And is it a matching contribution? If so, you'll probably want to contribute at least enough to each account to get the full employer match. That's free money that you'll otherwise be leaving on the table.
2. What's your retirement time frame look like?
Money in your 401(k) can be withdrawn without a penalty once you turn 59 and a half. But if you're also planning to use your HSA as a retirement account, keep in mind that you have to wait until you're 65 before you can start withdrawing money from your HSA for non-medical expenses (in both cases here, you'd pay income tax on the withdrawals, but no additional penalties).
But if your plan is to use your HSA money to pay for medical expenses — as opposed to general retirement expenses — you can withdraw it at anytime without paying taxes on it.
3. Consider the contribution limits
For 2021, you can contribute up to $19,500 to your 401(k), plus another $6,500 if you're at least 50 years old.
HSAs, on the other hand, have a contribution limit of $3,850 in 2023 if your HSA-qualified health plan covers just yourself, and $7,750 if it covers at least one other family member. Those contribution limits include total combined contributions from you and your employer — or anyone else who wants to contribute to your account. And although there is an option to make a catch-up contribution of up to $1,000, it doesn't start until you're 55 years old.
4. Do you expect to have significant medical expenses in the near future?
If so, funding your HSA is probably a wise choice, as you'll have a stash of tax-free money available to pay your out-of-pocket medical expenses. There are ways to access your 401(k) money before age 59.5 if you need it to pay medical bills, but it's much more straightforward if you have the money in an HSA instead.
5. Do you have a plan for long-term care expenses?
You may have already purchased — or plan to purchase — private long-term care insurance. But Medicare does not cover long-term care, and although Medicaid does, it only does so after you've exhausted your assets.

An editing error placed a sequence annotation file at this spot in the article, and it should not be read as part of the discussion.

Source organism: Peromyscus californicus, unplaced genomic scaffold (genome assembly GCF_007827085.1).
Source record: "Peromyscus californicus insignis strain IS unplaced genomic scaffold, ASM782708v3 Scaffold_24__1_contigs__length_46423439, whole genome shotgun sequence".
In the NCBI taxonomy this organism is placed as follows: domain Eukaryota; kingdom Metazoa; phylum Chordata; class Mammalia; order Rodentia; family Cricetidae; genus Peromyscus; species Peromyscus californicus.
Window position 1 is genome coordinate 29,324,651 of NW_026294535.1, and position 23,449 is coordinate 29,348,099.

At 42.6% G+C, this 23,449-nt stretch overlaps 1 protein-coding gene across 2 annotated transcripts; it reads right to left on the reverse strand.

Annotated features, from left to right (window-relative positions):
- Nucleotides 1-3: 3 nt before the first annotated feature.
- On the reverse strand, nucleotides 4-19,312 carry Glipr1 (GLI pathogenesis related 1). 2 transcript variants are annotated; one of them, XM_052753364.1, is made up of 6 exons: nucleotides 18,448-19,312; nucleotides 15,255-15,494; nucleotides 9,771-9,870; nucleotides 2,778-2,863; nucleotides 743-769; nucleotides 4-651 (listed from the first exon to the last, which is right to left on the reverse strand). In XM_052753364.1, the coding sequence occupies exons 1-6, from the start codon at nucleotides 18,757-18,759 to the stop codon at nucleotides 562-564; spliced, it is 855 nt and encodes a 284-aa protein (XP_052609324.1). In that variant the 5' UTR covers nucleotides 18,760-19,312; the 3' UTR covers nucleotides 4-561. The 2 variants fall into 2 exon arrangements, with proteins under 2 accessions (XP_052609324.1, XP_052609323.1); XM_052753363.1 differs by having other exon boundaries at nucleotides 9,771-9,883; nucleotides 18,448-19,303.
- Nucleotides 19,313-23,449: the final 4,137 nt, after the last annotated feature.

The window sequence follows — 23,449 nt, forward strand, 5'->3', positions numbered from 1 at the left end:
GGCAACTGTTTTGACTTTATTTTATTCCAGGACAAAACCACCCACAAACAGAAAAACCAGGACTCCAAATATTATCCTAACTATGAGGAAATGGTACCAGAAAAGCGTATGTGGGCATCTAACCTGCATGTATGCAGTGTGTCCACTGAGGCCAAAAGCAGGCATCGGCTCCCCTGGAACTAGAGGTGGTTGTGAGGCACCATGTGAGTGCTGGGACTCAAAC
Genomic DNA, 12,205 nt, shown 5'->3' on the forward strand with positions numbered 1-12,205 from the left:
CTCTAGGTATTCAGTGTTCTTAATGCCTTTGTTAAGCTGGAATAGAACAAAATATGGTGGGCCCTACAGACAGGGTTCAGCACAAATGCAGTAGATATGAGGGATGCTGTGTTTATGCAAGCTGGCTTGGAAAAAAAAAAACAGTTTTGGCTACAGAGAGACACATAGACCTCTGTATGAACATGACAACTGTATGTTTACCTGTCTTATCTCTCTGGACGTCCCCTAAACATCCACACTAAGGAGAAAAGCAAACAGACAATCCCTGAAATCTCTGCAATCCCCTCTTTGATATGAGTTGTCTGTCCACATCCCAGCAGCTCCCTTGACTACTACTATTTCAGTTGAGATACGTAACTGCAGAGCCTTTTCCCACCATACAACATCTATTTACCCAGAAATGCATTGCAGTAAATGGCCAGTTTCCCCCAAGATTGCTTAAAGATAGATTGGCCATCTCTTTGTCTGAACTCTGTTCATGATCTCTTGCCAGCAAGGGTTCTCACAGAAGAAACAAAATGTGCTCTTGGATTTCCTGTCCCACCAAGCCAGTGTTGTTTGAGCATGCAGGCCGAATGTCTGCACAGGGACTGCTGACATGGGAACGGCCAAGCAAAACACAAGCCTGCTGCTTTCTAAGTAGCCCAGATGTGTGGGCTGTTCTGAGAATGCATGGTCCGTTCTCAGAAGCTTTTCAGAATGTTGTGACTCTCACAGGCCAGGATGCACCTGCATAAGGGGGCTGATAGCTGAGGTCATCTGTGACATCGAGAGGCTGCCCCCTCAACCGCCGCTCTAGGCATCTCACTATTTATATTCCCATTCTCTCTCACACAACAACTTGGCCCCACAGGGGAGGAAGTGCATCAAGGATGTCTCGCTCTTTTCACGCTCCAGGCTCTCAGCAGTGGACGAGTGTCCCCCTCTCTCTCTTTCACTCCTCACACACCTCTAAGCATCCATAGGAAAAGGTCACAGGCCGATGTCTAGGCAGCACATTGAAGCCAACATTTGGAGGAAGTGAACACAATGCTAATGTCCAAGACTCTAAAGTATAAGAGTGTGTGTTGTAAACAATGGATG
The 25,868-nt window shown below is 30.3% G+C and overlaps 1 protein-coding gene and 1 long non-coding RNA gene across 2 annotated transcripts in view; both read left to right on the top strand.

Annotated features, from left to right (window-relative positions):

Money from your 401(k) or HSA can be used to fund long-term care expenses, but you'll be able to take it out of your HSA tax-free, since the cost of long-term care is a qualified medical expense.
6. Do you have a plan for covering medical costs before you need long-term care?
Again, you could use your 401(k) funds for this, but you'd have to pay income tax on the withdrawals, assuming it's not a Roth account. On the other hand, if you've been growing a stash of money in your HSA for a few decades, you'll have access to tax-free funds that you can use to pay your medical bills in retirement.
There's really no right or wrong answer when it comes to how you prioritize your savings, with the caveat that it's almost always a good idea to contribute enough to get whatever matching contribution your employer is offering. And the triple tax advantage of HSAs (tax-free contributions, tax-free growth, and tax-free withdrawals for medical expenses) is hard to beat.
But the right approach for your situation won't necessarily be the same as someone else's. As always, it's a good idea to consult with a tax adviser if you want specific advice and guidance.